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Lemuel Loftis, 1774-1838, Greenville County, South Carolina

Lemuel Loftis, was born in 1774 and died on April 23, 1838 in Greenville County, South Carolina.  He was the son of Job Loftis and Elvira Goodlett and one of his brothers or possibly one of his sisters was my fifth great-grandparent.  I have yet, to figure out for certain who my Labon Loftis’ father and mother were, but my DNA puts me in the Job Loftis and Elvira Goodlett family.    Lemuel married Susannah Leech in about 1800, probably in South Carolina.   The Will of Lemuel Loftis mentions the following people: his wife Susannah Loftis, sons: Pleasant A. Loftis, Madison D. Loftis, and Spartan L. Loftis; daughters: Martha Green, Prudence Dill, Sarah L. West, Lotty Ann Crane and Achsah Few and the following negroes: Solomon, Alsa, boy named Gilbert, girl named Lurana.  The following is an extract of this will.


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Mary Carr Loftis, 1770-1829, Greenville County, South Carolina

Mary Carr Loftis, born about 1770 and died in 1829 in Greenville County, South Carolina.  I know she was the wife of Martin Loftis and that Martin Loftis was the son of Job Loftis and Elvira Goodlett and one of his brothers or possibly one of his sisters was my fifth great-grandparent.  I have yet, to figure out for certain who my Labon Loftis’ father and mother were, but my DNA puts me in the Job Loftis and Elvira Goodlett family.  I don’t know much else about Mary at this time.

Mary Carr Loftis died intestate before November 16, 1829 when her son-in-law James G. McClurg ask to be the administrator of her estate.  Margaret Loftis McClurg shared in three negroes, named: Esther, Eliza and a boy named Lewis with her mother Mary.  The following is a copy of the administration and the second page list the three negroes.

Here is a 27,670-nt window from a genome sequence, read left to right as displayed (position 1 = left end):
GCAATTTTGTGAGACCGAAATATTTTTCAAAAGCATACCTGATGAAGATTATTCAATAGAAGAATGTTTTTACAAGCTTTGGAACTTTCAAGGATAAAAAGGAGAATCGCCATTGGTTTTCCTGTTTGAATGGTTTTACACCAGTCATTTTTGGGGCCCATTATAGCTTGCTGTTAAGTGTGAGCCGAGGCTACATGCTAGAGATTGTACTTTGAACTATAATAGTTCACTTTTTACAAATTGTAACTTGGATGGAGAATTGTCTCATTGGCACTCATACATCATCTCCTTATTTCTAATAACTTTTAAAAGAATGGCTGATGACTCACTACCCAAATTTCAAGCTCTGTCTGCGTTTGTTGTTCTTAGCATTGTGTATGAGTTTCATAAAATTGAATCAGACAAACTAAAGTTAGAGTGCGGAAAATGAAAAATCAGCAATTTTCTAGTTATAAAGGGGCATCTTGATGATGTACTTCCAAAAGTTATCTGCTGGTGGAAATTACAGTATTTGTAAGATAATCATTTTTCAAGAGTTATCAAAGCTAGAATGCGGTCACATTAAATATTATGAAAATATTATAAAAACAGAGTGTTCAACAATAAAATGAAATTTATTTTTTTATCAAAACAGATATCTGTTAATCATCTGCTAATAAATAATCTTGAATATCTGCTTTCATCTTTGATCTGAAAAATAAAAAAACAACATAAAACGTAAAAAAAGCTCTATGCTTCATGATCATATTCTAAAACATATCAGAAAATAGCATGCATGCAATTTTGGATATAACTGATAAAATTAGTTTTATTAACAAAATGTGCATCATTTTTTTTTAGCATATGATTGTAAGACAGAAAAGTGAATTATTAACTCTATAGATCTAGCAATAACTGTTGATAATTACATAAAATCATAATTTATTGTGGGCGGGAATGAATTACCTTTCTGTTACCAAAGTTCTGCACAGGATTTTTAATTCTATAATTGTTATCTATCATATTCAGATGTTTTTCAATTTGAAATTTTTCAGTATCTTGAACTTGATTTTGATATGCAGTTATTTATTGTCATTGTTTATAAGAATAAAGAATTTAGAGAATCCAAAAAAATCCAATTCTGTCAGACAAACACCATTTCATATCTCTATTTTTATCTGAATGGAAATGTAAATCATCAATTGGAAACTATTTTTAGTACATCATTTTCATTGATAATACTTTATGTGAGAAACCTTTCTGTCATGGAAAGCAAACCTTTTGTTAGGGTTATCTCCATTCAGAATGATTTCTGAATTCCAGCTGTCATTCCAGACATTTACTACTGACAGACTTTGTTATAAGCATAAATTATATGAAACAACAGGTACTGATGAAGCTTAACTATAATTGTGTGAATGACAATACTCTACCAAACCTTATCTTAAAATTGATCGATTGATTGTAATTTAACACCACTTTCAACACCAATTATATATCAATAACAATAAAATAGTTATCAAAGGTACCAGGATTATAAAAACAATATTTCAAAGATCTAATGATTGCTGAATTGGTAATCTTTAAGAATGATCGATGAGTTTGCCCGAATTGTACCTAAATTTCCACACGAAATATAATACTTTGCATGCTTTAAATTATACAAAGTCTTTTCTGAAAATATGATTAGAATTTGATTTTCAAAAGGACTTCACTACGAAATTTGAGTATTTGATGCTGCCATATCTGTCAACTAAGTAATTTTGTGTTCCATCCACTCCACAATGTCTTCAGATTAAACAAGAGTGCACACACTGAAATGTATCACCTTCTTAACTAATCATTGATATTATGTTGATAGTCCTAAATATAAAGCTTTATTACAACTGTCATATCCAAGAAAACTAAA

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2 comments:

  1. Cousin Vickie! I applaud you for this post! None of us like these facts, but the history is there for our family line and proven as fact ...during our ancestors timeframe it was prevalent. Whether from the north or south, slavery existed...even thru the end of the Civil War. The elephant of the prior generations has always been in the room! Though we wish we could...we cannot change history.

    Oddly, I was just looking again at Federal census records today of Job, his son Solomon and other children of Job and Elvira and mentally noting, those in federal census listed with slaves. Not to my liking, anyone liking...but it occurred.

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    1. Thanks Howard, it was a fact of life and one we can do nothing about now. Getting mad or placing blame on someone who wasn't even there is not right either and unfortunately some people will do that.

      I have done research for many African Americans over the years and it is very hard for them to get back past 1870. Others have started to go through all their old family wills and name the slaves that were listed and so I wanted to do the same thing and basically release them in hopes one of their descendants is looking for that Sam or Gilbert, Mary or Esther in their family tree.

      Hopefully I can help someone out their find the next branch on their tree.